The topic of whether there is a beauty premium in the job market is always discussed as, for obvious reasons, society is trying to minimise discrimination in all areas but specifically within the workplace. The term “beauty premium” refers to the finding that beautiful individuals are paid more and earn higher salaries than less beautiful people. For example, research has shown that ‘attractive’ law grads earn more 5 years into their career than their ‘less attractive’ counterparts (Biddle & Hamermesh, 1998). But is this really the case?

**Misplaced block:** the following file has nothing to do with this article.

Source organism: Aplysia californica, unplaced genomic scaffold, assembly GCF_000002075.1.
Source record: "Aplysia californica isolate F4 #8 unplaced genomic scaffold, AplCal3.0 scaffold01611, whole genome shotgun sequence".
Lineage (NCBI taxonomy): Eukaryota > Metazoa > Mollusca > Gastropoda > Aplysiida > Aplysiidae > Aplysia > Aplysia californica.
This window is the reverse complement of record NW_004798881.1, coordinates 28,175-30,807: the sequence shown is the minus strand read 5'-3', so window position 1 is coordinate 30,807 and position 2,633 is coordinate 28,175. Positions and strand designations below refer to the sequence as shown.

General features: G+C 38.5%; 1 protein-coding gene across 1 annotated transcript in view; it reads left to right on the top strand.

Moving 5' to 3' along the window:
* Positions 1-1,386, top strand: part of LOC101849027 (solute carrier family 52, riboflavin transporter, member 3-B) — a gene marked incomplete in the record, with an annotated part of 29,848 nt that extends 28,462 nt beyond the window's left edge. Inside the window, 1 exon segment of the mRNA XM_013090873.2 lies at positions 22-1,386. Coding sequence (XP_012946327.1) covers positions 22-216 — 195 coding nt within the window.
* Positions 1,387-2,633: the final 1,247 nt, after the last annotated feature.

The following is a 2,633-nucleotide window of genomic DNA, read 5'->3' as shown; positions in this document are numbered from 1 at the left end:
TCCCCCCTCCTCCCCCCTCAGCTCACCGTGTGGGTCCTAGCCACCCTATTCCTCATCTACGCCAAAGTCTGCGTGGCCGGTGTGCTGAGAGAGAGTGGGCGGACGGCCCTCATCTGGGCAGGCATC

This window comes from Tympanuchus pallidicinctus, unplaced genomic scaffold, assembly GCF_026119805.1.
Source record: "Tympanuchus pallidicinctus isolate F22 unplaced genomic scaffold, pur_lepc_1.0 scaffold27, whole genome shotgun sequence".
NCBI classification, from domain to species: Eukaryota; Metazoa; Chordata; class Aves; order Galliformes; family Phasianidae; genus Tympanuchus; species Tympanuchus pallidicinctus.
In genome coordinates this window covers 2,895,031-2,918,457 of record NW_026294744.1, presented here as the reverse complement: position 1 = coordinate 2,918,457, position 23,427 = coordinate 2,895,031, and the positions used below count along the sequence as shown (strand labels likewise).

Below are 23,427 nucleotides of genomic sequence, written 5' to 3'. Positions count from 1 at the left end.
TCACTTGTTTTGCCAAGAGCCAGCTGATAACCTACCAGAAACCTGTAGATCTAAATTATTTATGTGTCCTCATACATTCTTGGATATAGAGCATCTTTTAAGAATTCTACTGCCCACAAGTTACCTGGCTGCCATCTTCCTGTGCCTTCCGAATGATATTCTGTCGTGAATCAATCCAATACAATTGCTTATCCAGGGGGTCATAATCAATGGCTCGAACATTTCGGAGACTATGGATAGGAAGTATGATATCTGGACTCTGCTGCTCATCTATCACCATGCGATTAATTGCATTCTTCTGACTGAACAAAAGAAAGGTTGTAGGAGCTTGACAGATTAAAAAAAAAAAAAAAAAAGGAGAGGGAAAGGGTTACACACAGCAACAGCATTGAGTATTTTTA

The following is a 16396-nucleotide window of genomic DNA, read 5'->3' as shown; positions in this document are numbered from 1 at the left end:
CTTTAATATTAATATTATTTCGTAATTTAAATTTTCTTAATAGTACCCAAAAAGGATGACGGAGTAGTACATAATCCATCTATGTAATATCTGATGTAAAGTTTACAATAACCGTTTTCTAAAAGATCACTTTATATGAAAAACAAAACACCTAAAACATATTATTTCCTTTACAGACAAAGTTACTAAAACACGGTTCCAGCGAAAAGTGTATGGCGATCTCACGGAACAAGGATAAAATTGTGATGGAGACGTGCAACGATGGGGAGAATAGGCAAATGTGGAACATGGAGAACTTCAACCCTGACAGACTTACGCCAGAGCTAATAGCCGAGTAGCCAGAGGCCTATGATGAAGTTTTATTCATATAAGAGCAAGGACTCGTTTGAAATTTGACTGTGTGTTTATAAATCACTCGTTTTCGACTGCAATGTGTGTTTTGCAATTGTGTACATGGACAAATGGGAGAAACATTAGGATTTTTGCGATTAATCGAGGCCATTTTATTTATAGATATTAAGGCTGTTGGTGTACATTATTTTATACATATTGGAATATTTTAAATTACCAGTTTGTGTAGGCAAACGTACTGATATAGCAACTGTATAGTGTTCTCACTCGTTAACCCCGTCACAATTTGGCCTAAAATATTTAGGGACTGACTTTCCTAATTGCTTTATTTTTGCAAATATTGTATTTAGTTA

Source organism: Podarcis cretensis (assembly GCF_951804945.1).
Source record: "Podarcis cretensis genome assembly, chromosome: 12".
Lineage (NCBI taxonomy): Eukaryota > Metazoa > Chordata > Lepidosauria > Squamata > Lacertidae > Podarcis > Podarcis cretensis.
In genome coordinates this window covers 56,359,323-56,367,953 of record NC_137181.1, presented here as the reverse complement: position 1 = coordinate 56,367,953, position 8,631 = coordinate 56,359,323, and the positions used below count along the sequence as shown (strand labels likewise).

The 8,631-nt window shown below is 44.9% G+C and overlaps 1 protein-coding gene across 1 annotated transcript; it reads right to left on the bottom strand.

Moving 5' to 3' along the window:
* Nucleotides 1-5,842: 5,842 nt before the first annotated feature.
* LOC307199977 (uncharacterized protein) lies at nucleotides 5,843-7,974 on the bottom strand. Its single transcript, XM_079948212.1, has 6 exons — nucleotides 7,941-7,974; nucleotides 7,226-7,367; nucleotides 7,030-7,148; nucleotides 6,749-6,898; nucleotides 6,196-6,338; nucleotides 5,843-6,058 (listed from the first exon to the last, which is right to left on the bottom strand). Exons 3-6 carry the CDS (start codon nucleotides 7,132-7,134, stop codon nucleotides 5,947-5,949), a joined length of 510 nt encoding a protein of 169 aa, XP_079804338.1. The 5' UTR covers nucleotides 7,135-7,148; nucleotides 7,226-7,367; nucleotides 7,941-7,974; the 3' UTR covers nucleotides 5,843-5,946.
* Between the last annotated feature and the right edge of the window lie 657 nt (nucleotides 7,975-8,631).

This conversation was first brought to light by Hamermesh and Biddle in 1993. Their study showed that ‘attractive’ people did indeed earn more money than average looking people and that ‘average-looking’ people earned more than ‘plain-looking’ people. So as a result of this they suggested that there is a penalty of between 5-10% on the wages of ‘plain-looking’ people. Importantly, they highlight that this finding is directly due to the discrimination which employers enforce. If their results are true then there is much work which needs to be done to eradicate this effect to ensure that productive people are being rewarded for their work equally, regardless of their looks.